Van Morrison full of piss and vinegar on ‘Latest Record Project Volume 1’

Van Morrison, Latest Record Project Volume 1

Van Morrison is back, for a 42nd go-around, and the downtime brought on by the COVID-19 pandemic apparently gave him plenty of time to gripe about things through song.

Latest Record Project Volume 1
Van Morrison
Exile/BMG, May 7

But that shouldn’t be a complaint for the rest of us, as Morrison’s orneriness sets up some good music on Latest Record Project Volume 1. The 28 songs on this two-disc (or three vinyl LPs) cover the usual post-”Astral Weeks” musical territory encompassing soul, blues, jazz, rock (“Where Have All the Rebels Gone”), funk and various blends of those styles. The new set, at least sonically, is an extension of sorts of his previous album, 2019’s Three Chords and the Truth.

Morrison has said this expansive Latest Record Project was borne of the pandemic lockdown. He took advantage, but that doesn’t mean he’s happy about it;  in the straight-ahead blues of “Deadbeat Saturday Night,” Morrison sings, “No life, no gigs, no choice, no voice.” Well-documented controversy notwithstanding—Morrison publicly complained things weren’t opening up and slammed mask-wearing in a peak pandemic wave when many people had more life-threatening concerns, the music holds up. But those comments will likely to be a deal breaker, even for some long-time fans.

Whatever the motivation, Morrison—now 75—still sounds like his old self on the new set, more low-key than the days when he often went into emotional, inarticulate expression but uniformly strong. Just because he isn’t as loud as he once was doesn’t mean he isn’t full of piss and vinegar; far from it. He’s found things to grouse about, both timely and timeless. Two consecutive numbers, “No Good Deed Goes Unpunished” and “Tried to Do the Right Thing,” offer grievances concerning the music press, an ungrateful date and “my baby.” He takes on social media on “Why Are You on Facebook?” (“Why do you need second-hand friends?/ Why do you really care who’s trending?”) and  “They Own the Media,” a diatribe against the press and its owners.

Van Morrison plays some harmonica and mines the blues vein on several cuts here, most notably on “The Long Con,” on which he states that he has “got to get to the bottom of who’s pulling the strings.” There’s “Big Lie,” featuring a duet with onetime Colosseum “blooze” belter Chris Farlowe, and the bluesky slink of “Double Bind.” “It Hurts Me Too” is not the blues standard covered most notably by Elmore James (though it does appropriate the “When things go wrong” lyric), but is a song with a similar structure and sentiment, in Morrison’s style, substituting a cool B-3 organ solo for the slide guitar that highlights James’ song.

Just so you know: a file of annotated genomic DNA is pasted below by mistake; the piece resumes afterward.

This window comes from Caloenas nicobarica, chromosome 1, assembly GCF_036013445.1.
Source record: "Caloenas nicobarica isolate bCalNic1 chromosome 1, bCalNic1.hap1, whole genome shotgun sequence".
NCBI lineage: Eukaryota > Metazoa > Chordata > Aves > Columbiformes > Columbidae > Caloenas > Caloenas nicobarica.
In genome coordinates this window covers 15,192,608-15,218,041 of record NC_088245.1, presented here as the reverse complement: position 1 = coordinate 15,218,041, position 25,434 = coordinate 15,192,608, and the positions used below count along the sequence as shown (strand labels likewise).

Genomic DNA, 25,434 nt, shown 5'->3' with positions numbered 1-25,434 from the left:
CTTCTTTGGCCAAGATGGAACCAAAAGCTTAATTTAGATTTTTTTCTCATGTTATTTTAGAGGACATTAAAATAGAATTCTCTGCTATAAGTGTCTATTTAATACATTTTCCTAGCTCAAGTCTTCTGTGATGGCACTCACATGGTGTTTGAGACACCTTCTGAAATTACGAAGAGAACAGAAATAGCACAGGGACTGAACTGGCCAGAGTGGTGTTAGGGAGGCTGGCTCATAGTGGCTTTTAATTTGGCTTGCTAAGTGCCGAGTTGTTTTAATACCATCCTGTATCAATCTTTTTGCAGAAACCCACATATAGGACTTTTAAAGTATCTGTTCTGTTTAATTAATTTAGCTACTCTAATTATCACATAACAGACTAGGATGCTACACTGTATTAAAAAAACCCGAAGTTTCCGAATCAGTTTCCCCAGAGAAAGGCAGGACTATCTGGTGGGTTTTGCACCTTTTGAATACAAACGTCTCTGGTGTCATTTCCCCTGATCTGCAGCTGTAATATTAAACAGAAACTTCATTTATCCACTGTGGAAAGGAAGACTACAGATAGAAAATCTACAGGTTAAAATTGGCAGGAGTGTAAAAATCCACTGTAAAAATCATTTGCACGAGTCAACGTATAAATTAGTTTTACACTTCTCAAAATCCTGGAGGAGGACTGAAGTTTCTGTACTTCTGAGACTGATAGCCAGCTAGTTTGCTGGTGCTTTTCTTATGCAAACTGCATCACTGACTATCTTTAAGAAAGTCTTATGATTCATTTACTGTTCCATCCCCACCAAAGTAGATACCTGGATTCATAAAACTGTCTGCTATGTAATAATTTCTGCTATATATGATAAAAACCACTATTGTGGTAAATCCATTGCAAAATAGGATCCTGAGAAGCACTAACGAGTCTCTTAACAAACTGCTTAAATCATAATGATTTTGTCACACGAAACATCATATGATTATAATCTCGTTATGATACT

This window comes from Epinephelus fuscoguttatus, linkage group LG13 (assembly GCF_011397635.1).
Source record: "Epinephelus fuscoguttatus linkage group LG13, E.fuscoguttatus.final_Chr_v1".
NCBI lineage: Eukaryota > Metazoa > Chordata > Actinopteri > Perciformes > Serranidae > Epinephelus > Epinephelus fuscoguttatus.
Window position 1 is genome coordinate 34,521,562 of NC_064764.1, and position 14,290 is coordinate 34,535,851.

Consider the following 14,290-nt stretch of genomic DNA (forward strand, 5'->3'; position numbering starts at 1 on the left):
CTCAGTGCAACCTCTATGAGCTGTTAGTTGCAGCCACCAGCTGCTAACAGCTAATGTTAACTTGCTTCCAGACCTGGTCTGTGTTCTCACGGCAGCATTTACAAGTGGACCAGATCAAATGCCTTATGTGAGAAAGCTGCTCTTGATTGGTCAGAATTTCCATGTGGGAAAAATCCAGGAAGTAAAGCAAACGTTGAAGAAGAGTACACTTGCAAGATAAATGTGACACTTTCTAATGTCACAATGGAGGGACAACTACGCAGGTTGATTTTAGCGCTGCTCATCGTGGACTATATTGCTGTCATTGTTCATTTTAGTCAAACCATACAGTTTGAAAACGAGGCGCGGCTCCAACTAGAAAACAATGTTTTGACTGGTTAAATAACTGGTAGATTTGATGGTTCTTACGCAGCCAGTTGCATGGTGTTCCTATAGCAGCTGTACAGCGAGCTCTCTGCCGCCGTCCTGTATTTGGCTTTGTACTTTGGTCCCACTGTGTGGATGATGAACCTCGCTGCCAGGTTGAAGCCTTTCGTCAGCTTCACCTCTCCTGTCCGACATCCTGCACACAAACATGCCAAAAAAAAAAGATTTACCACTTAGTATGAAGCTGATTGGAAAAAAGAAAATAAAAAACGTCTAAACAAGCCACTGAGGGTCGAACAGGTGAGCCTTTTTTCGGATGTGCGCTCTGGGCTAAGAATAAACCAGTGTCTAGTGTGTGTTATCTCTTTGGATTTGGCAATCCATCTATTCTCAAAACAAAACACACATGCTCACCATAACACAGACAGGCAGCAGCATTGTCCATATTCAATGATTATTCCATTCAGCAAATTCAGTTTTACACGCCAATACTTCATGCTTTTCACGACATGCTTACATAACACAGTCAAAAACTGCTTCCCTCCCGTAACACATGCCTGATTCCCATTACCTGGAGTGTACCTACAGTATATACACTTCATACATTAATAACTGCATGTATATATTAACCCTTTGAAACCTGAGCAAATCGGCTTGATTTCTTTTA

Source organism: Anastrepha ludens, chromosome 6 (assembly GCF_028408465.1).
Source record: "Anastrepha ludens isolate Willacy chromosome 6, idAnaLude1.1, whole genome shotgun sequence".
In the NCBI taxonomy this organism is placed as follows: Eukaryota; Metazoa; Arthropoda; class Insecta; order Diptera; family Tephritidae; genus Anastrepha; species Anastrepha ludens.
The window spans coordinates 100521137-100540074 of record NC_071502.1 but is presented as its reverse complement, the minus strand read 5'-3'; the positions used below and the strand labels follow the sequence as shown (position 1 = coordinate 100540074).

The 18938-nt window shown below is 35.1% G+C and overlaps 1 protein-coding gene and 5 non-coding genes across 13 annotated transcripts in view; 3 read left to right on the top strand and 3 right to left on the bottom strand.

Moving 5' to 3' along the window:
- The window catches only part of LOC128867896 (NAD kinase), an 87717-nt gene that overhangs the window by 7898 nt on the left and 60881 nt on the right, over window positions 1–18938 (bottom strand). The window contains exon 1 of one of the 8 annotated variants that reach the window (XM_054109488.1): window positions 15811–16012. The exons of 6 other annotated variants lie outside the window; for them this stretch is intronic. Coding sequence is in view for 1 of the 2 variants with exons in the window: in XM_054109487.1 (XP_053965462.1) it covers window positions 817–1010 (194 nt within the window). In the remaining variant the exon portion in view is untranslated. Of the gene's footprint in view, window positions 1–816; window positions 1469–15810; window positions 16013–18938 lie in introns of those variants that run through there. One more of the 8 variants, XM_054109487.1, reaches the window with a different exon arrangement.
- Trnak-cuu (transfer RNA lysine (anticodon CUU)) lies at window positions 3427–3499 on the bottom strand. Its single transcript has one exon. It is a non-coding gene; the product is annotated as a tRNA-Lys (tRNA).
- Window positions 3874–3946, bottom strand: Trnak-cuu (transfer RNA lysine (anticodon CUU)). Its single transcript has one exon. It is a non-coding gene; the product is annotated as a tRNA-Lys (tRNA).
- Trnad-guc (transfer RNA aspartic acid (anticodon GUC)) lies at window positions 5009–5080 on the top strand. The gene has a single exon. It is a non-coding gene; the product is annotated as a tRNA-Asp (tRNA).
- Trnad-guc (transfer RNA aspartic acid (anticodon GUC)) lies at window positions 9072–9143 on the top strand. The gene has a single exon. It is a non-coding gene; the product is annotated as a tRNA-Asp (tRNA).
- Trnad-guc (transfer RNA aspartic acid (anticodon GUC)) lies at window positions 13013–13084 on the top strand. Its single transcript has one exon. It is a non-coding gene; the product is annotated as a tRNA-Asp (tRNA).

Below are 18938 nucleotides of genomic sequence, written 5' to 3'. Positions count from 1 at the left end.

As with many Van Morrison releases over the years, that B-3 organ (courtesy of Richard Dunn) pops up frequently on the album, perhaps to best effect on “Love Should Come With a Warning” and on “Only a Song,” the album’s first two singles. The latter, perhaps more than any other on this album, harkens back to Morrison’s mid-1970s form, though that could also be said about “Diabolic Pressure,” driven by jazz drumming and a horn chart that was once a staple on his albums but has been more rare in recent years. It sounds great.

Also omnipresent on Latest Record Project Vol. 1 are backup singers Dana Masters, Teena Lyle and Mez Clough, who shine through clearly but never upstage the star of the show; a star who is in strong, solid voice throughout these 28 tracks. Morrison adds electric and acoustic guitar, saxes and piano, as well.

There are no stone-cold classics among these 28 songs, but there’s also precious little filler. One may be tempted, however, to describe the album’s opening song, “Latest Record Project,” as such. But his first real statement on this first track is to convince listeners he’s still making relevant music about things “I can relate to in the present.” And by and large, he succeeds.

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